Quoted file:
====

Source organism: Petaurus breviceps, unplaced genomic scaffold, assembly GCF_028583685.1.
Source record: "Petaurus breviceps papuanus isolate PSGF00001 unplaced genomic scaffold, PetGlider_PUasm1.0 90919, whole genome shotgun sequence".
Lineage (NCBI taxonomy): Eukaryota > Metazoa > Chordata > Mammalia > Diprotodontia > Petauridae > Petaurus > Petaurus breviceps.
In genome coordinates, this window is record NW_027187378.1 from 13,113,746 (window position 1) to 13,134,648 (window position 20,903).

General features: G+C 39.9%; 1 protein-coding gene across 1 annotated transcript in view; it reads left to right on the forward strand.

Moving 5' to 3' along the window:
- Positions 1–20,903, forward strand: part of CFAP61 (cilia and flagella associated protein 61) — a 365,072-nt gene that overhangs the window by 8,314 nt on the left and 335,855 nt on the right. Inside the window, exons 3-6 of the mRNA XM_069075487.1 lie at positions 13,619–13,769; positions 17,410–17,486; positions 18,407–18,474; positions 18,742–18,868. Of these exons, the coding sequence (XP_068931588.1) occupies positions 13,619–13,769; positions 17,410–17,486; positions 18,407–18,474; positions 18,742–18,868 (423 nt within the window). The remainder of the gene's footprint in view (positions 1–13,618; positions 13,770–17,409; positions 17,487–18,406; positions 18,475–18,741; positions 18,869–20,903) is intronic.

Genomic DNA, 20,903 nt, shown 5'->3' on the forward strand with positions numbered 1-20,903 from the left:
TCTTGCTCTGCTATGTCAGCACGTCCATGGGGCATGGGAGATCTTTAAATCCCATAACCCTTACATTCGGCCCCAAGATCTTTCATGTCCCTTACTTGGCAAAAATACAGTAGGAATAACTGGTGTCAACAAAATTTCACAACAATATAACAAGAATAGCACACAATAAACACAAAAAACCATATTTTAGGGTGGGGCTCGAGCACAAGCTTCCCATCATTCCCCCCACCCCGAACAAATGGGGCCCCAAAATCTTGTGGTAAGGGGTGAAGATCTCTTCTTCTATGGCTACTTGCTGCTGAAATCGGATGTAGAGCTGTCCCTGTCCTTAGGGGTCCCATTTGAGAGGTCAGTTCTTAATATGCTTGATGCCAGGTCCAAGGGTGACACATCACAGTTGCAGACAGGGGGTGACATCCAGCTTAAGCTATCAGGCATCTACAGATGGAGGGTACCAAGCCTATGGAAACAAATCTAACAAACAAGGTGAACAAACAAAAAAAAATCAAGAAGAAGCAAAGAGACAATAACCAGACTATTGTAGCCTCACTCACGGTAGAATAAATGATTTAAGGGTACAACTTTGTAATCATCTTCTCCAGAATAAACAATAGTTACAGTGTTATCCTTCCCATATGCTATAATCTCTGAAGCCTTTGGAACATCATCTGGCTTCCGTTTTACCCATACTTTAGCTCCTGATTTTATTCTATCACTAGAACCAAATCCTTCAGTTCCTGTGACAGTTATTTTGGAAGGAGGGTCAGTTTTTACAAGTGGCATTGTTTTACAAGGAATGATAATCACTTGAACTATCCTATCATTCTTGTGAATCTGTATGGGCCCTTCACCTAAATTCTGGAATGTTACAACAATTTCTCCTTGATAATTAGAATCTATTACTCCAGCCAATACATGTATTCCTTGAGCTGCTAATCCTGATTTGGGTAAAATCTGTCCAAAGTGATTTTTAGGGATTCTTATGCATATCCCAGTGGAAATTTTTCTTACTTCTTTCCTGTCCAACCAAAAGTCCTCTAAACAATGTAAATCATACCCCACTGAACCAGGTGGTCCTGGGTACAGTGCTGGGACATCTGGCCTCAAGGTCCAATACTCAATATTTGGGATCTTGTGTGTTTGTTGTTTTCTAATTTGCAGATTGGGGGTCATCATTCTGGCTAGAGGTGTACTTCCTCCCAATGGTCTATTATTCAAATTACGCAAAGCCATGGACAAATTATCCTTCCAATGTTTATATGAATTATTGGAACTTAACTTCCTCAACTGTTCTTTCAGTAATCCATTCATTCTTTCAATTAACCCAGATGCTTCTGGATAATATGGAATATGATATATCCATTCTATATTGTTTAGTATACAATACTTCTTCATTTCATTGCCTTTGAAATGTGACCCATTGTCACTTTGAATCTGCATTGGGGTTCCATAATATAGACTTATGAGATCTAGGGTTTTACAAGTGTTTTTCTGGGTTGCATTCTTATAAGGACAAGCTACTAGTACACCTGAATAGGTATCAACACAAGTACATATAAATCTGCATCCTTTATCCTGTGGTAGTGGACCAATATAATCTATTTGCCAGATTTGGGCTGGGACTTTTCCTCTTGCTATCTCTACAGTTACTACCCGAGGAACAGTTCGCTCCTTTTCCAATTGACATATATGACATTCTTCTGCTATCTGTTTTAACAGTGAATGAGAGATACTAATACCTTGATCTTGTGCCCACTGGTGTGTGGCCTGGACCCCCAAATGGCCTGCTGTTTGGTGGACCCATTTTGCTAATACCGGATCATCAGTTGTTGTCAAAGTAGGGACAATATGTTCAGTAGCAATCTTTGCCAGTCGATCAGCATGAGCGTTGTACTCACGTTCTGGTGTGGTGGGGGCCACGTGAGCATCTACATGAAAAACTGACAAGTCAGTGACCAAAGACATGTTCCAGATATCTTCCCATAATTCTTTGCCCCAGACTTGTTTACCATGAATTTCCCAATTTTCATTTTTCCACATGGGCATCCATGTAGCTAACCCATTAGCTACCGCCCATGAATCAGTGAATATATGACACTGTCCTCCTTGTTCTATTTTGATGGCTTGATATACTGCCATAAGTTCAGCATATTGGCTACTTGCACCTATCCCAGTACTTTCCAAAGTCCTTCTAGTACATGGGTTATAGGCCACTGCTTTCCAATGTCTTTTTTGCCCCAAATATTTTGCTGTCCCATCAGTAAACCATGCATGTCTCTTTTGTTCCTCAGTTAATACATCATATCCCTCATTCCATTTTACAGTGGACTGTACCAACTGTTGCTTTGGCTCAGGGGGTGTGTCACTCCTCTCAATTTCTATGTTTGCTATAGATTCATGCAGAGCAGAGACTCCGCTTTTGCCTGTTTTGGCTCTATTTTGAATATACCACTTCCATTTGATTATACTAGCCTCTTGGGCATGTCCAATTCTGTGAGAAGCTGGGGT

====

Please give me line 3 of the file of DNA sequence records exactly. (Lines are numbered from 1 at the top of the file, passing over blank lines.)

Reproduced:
Lineage (NCBI taxonomy): Eukaryota > Metazoa > Chordata > Mammalia > Diprotodontia > Petauridae > Petaurus > Petaurus breviceps.